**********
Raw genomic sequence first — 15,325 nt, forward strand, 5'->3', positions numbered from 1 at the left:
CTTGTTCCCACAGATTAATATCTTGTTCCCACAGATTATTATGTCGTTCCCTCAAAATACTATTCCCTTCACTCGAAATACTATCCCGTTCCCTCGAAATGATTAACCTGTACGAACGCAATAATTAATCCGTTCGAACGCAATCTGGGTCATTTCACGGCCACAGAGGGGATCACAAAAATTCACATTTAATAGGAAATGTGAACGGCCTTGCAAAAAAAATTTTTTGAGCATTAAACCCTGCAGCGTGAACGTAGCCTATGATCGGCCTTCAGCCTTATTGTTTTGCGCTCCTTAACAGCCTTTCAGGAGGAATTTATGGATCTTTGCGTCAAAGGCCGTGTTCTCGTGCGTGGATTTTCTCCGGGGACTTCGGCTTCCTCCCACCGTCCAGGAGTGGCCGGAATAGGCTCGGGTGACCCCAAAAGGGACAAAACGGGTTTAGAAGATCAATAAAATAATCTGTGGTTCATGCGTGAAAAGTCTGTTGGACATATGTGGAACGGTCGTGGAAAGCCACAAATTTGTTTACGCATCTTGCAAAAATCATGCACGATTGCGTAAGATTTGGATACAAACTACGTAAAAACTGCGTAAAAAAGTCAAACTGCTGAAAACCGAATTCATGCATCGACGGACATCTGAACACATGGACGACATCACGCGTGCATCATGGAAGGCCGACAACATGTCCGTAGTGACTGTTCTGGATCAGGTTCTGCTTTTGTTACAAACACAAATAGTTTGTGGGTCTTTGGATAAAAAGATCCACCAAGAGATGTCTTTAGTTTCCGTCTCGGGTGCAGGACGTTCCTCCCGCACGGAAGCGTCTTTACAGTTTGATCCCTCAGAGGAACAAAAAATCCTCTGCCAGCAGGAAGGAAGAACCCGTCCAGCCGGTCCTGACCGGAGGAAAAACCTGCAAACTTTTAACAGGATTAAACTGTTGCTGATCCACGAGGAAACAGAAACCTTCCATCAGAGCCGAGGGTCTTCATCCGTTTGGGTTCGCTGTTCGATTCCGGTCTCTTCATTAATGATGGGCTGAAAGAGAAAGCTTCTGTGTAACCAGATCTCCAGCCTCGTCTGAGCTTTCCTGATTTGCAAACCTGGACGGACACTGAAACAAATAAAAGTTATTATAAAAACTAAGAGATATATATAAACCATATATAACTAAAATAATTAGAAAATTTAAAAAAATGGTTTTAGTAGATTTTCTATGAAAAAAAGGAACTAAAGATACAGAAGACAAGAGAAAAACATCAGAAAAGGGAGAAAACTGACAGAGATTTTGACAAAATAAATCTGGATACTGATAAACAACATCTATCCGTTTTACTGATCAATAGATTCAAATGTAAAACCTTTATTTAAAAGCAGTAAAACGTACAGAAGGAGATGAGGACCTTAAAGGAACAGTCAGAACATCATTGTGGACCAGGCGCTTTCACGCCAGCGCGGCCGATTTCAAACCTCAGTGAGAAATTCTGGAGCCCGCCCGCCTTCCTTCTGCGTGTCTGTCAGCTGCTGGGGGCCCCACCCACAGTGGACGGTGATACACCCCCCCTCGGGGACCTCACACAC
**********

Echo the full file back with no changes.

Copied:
Raw genomic sequence first — 15,325 nt, forward strand, 5'->3', positions numbered from 1 at the left:
CTTGTTCCCACAGATTAATATCTTGTTCCCACAGATTATTATGTCGTTCCCTCAAAATACTATTCCCTTCACTCGAAATACTATCCCGTTCCCTCGAAATGATTAACCTGTACGAACGCAATAATTAATCCGTTCGAACGCAATCTGGGTCATTTCACGGCCACAGAGGGGATCACAAAAATTCACATTTAATAGGAAATGTGAACGGCCTTGCAAAAAAAATTTTTTGAGCATTAAACCCTGCAGCGTGAACGTAGCCTATGATCGGCCTTCAGCCTTATTGTTTTGCGCTCCTTAACAGCCTTTCAGGAGGAATTTATGGATCTTTGCGTCAAAGGCCGTGTTCTCGTGCGTGGATTTTCTCCGGGGACTTCGGCTTCCTCCCACCGTCCAGGAGTGGCCGGAATAGGCTCGGGTGACCCCAAAAGGGACAAAACGGGTTTAGAAGATCAATAAAATAATCTGTGGTTCATGCGTGAAAAGTCTGTTGGACATATGTGGAACGGTCGTGGAAAGCCACAAATTTGTTTACGCATCTTGCAAAAATCATGCACGATTGCGTAAGATTTGGATACAAACTACGTAAAAACTGCGTAAAAAAGTCAAACTGCTGAAAACCGAATTCATGCATCGACGGACATCTGAACACATGGACGACATCACGCGTGCATCATGGAAGGCCGACAACATGTCCGTAGTGACTGTTCTGGATCAGGTTCTGCTTTTGTTACAAACACAAATAGTTTGTGGGTCTTTGGATAAAAAGATCCACCAAGAGATGTCTTTAGTTTCCGTCTCGGGTGCAGGACGTTCCTCCCGCACGGAAGCGTCTTTACAGTTTGATCCCTCAGAGGAACAAAAAATCCTCTGCCAGCAGGAAGGAAGAACCCGTCCAGCCGGTCCTGACCGGAGGAAAAACCTGCAAACTTTTAACAGGATTAAACTGTTGCTGATCCACGAGGAAACAGAAACCTTCCATCAGAGCCGAGGGTCTTCATCCGTTTGGGTTCGCTGTTCGATTCCGGTCTCTTCATTAATGATGGGCTGAAAGAGAAAGCTTCTGTGTAACCAGATCTCCAGCCTCGTCTGAGCTTTCCTGATTTGCAAACCTGGACGGACACTGAAACAAATAAAAGTTATTATAAAAACTAAGAGATATATATAAACCATATATAACTAAAATAATTAGAAAATTTAAAAAAATGGTTTTAGTAGATTTTCTATGAAAAAAAGGAACTAAAGATACAGAAGACAAGAGAAAAACATCAGAAAAGGGAGAAAACTGACAGAGATTTTGACAAAATAAATCTGGATACTGATAAACAACATCTATCCGTTTTACTGATCAATAGATTCAAATGTAAAACCTTTATTTAAAAGCAGTAAAACGTACAGAAGGAGATGAGGACCTTAAAGGAACAGTCAGAACATCATTGTGGACCAGGCGCTTTCACGCCAGCGCGGCCGATTTCAAACCTCAGTGAGAAATTCTGGAGCCCGCCCGCCTTCCTTCTGCGTGTCTGTCAGCTGCTGGGGGCCCCACCCACAGTGGACGGTGATACACCCCCCCTCGGGGACCTCACACAC